LETTERS TO HALVORSEN — addressed simply to the Chokolade Flieger (Chocolate Flyer) or Uncle Wiggly Wings, Tempelhof Airport Operations — had started flooding in soon after the first candy drop. Once his project was discovered, Halvorsen was assigned two German secretaries to handle the thousands of letters he received weekly.

Most had to be answered with a form letter, but special ones were given to the pilot for a personal response.

"There was this one kid named Peter Zimmerman who sent me a map and asked me to make a drop at his house. He said when I flew into Berlin and reached the River Spree, to turn, go down two railroad bridges and his was the bombed out house on the corner. He said he'd be there everyday at 2 p.m.

"Well I looked for him several times, but I couldn't ever find him. Finally the kid wrote me another letter saying, 'Look, I gave you a map, you're in the Air Force and you're a pilot. How'd you guys win the war anyway?' We finally fixed up a box and had it mailed it to him."

A young girl named Mercedes wrote a similar letter. "My house is easy to find," she wrote, 'because there are white chickens in the yard. Just look for the white chickens."

Halvorsen and his buddies looked repeatedly for the chickens, but ended up mailing candy to the girl as well.

THE CANDY BOMBERS DROPPED CHUTES for the children of East Berlin until Soviet officials complained to the State Department that the pilot was violating East German airspace and the practice was discontinued.

Word of Halvorsen's project reached America and thousands of parachutes with sweets attached were boxed and sent to Germany for delivery. On a quick trip to the States, Halvorsen met with the president of a confectionary company who was anxious to contribute to the project.

"I told him we could use some outlandish amount of candy, and then forgot about it. Well one day I flew back in to Rhein Main and one of the guys there said he wanted to show me something. He took me down to the rail yard and there was this boxcar sitting there.

"There was 3,000 pounds of candy sitting in there and the following week there was 3,500 pounds more."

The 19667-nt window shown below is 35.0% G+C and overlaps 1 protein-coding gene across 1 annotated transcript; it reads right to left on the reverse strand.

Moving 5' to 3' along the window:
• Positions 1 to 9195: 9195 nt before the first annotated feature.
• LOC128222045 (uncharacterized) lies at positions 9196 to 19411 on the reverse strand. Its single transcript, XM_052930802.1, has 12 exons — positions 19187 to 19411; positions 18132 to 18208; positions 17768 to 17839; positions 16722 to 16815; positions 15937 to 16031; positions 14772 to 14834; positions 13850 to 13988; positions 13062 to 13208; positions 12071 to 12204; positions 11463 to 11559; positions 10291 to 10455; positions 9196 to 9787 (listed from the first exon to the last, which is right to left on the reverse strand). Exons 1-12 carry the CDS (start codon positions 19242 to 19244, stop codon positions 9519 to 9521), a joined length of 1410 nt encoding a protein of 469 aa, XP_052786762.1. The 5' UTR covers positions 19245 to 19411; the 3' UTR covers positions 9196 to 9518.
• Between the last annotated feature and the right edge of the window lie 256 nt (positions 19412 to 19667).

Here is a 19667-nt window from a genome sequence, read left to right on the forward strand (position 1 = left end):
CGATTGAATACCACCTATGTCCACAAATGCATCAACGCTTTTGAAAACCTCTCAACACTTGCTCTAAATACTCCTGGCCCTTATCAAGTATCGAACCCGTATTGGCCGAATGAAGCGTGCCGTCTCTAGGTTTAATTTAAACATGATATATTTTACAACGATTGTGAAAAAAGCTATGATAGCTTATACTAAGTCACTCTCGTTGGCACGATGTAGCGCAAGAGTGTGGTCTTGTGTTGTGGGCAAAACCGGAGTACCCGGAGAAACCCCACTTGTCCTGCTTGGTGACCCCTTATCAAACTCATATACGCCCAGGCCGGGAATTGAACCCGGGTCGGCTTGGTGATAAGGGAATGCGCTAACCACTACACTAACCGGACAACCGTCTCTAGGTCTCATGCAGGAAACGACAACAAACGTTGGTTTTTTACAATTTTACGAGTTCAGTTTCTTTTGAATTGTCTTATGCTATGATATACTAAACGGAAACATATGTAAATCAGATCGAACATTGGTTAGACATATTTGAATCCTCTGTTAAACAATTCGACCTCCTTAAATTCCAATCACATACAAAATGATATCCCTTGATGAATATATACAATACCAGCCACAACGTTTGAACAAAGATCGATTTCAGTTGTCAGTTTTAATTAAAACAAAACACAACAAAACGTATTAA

THE TONS OF CANDY, a black-market gold mine, was put under round-the-clock guard and later flown to Berlin in 100 pound shipments — all the extra weight the planes could handle when loaded with airlift supplies. The pilot was given two cells in a Berlin jail and the sweets were locked up there until a huge Christmas party was arranged for children of the city.

When Halvorsen — by then a colonel — took command of Tempelhof in the early 1970s, Berlin welcomed him back as a city son. "I commanded the base for four years and I had a dinner invitation or official function every night for the whole tour," he said.

Because of his tight schedule, Halvorsen put off one invitation from a German couple for more than a year. "I didn't know who they were, but figured we just had to go because they were so persistent and so patient. The woman greeted me at the door and took me to this little china cabinet and brought out the letter I'd sent to her so many years before saying I couldn't find her house.

"It was little Mercedes and she said, 'Now come outside and I'll show you where those white chickens were that you never could find.' "

ON VISITS TO BERLIN TODAY, Halvorsen is recognized instantly. Germans rush up to grasp his hand and there are the "aahs" of recognition. He is hugged and tears mix with the smiles.

Kurt Roth, a teenager during the blockade, spotted Halvorsen in Berlin last Sunday at ceremonies marking the 35th anniversary of the end of the blockade.

"We lived close to the airport in 1948," he said after chatting briefly with the Candy Bomber, "that itself was special — we would say that we were not Berliners, we were Tempelhofers. My brother and I would hurry home from school everyday to sit on the roof and watch the planes landing. And one day we were sitting there watching and one of his famous parachutes landed in our garden.

"Chocolate bars coming from the sky. It all sounds rather dramatic today, but for me it was a special sign. A sign that we Berliners had to survive."